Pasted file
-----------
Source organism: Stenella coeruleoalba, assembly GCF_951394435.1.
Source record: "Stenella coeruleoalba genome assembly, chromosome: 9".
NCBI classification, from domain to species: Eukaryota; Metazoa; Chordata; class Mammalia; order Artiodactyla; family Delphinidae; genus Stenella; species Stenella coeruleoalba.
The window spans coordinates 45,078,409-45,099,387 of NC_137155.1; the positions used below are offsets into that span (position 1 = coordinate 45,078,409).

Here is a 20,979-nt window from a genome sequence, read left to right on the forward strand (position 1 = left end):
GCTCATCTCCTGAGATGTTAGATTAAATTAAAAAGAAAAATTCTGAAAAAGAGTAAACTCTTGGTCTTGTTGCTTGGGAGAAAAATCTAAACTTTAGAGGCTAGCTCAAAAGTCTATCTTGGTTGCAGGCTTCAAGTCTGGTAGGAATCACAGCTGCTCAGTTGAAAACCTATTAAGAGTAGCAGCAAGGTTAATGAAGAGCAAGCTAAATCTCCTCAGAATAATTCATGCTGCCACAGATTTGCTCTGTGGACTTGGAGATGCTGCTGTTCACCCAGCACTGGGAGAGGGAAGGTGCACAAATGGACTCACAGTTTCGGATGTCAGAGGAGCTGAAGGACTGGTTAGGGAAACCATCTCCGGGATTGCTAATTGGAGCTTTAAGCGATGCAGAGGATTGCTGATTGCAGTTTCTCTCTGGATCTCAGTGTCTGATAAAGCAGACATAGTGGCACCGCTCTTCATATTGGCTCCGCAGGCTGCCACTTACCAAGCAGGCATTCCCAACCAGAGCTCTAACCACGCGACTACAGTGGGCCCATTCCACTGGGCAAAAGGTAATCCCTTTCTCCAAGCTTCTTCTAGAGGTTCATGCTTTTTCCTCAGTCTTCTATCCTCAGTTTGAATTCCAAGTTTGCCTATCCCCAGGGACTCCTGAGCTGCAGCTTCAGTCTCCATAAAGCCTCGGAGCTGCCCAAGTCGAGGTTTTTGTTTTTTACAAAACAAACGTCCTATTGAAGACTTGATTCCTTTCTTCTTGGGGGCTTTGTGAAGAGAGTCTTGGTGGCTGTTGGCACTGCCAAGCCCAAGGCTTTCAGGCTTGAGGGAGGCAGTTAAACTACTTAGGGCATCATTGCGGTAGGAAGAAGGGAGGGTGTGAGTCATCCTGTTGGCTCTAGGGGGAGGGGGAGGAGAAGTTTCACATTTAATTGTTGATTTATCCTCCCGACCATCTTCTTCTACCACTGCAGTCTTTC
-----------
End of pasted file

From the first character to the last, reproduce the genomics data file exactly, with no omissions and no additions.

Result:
Source organism: Stenella coeruleoalba, assembly GCF_951394435.1.
Source record: "Stenella coeruleoalba genome assembly, chromosome: 9".
NCBI classification, from domain to species: Eukaryota; Metazoa; Chordata; class Mammalia; order Artiodactyla; family Delphinidae; genus Stenella; species Stenella coeruleoalba.
The window spans coordinates 45,078,409-45,099,387 of NC_137155.1; the positions used below are offsets into that span (position 1 = coordinate 45,078,409).

Here is a 20,979-nt window from a genome sequence, read left to right on the forward strand (position 1 = left end):
GCTCATCTCCTGAGATGTTAGATTAAATTAAAAAGAAAAATTCTGAAAAAGAGTAAACTCTTGGTCTTGTTGCTTGGGAGAAAAATCTAAACTTTAGAGGCTAGCTCAAAAGTCTATCTTGGTTGCAGGCTTCAAGTCTGGTAGGAATCACAGCTGCTCAGTTGAAAACCTATTAAGAGTAGCAGCAAGGTTAATGAAGAGCAAGCTAAATCTCCTCAGAATAATTCATGCTGCCACAGATTTGCTCTGTGGACTTGGAGATGCTGCTGTTCACCCAGCACTGGGAGAGGGAAGGTGCACAAATGGACTCACAGTTTCGGATGTCAGAGGAGCTGAAGGACTGGTTAGGGAAACCATCTCCGGGATTGCTAATTGGAGCTTTAAGCGATGCAGAGGATTGCTGATTGCAGTTTCTCTCTGGATCTCAGTGTCTGATAAAGCAGACATAGTGGCACCGCTCTTCATATTGGCTCCGCAGGCTGCCACTTACCAAGCAGGCATTCCCAACCAGAGCTCTAACCACGCGACTACAGTGGGCCCATTCCACTGGGCAAAAGGTAATCCCTTTCTCCAAGCTTCTTCTAGAGGTTCATGCTTTTTCCTCAGTCTTCTATCCTCAGTTTGAATTCCAAGTTTGCCTATCCCCAGGGACTCCTGAGCTGCAGCTTCAGTCTCCATAAAGCCTCGGAGCTGCCCAAGTCGAGGTTTTTGTTTTTTACAAAACAAACGTCCTATTGAAGACTTGATTCCTTTCTTCTTGGGGGCTTTGTGAAGAGAGTCTTGGTGGCTGTTGGCACTGCCAAGCCCAAGGCTTTCAGGCTTGAGGGAGGCAGTTAAACTACTTAGGGCATCATTGCGGTAGGAAGAAGGGAGGGTGTGAGTCATCCTGTTGGCTCTAGGGGGAGGGGGAGGAGAAGTTTCACATTTAATTGTTGATTTATCCTCCCGACCATCTTCTTCTACCACTGCAGTCTTTC